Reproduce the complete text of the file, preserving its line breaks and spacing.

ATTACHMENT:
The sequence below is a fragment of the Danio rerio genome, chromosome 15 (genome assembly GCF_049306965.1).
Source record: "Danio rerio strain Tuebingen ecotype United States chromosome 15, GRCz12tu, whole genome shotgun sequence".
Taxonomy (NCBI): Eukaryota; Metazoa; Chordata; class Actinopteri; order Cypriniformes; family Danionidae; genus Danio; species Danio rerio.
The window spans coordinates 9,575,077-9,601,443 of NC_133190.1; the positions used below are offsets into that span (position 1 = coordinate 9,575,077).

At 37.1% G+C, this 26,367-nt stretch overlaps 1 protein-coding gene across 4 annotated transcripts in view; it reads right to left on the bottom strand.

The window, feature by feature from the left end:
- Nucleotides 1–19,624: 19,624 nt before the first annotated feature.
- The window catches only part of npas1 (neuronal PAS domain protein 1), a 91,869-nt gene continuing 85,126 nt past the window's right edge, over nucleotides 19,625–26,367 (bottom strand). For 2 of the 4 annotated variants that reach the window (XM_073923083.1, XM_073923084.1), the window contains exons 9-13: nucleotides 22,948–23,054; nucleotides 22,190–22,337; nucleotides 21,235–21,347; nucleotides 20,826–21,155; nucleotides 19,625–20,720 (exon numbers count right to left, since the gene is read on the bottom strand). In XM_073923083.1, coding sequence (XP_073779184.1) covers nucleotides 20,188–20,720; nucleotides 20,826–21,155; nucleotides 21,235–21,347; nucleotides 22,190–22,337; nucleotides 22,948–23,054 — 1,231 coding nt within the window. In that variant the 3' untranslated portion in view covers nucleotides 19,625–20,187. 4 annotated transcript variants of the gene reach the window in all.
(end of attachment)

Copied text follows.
The sequence below is a fragment of the Danio rerio genome, chromosome 15 (genome assembly GCF_049306965.1).
Source record: "Danio rerio strain Tuebingen ecotype United States chromosome 15, GRCz12tu, whole genome shotgun sequence".
Taxonomy (NCBI): Eukaryota; Metazoa; Chordata; class Actinopteri; order Cypriniformes; family Danionidae; genus Danio; species Danio rerio.
The window spans coordinates 9,575,077-9,601,443 of NC_133190.1; the positions used below are offsets into that span (position 1 = coordinate 9,575,077).

At 37.1% G+C, this 26,367-nt stretch overlaps 1 protein-coding gene across 4 annotated transcripts in view; it reads right to left on the bottom strand.

The window, feature by feature from the left end:
- Nucleotides 1–19,624: 19,624 nt before the first annotated feature.
- The window catches only part of npas1 (neuronal PAS domain protein 1), a 91,869-nt gene continuing 85,126 nt past the window's right edge, over nucleotides 19,625–26,367 (bottom strand). For 2 of the 4 annotated variants that reach the window (XM_073923083.1, XM_073923084.1), the window contains exons 9-13: nucleotides 22,948–23,054; nucleotides 22,190–22,337; nucleotides 21,235–21,347; nucleotides 20,826–21,155; nucleotides 19,625–20,720 (exon numbers count right to left, since the gene is read on the bottom strand). In XM_073923083.1, coding sequence (XP_073779184.1) covers nucleotides 20,188–20,720; nucleotides 20,826–21,155; nucleotides 21,235–21,347; nucleotides 22,190–22,337; nucleotides 22,948–23,054 — 1,231 coding nt within the window. In that variant the 3' untranslated portion in view covers nucleotides 19,625–20,187. 4 annotated transcript variants of the gene reach the window in all.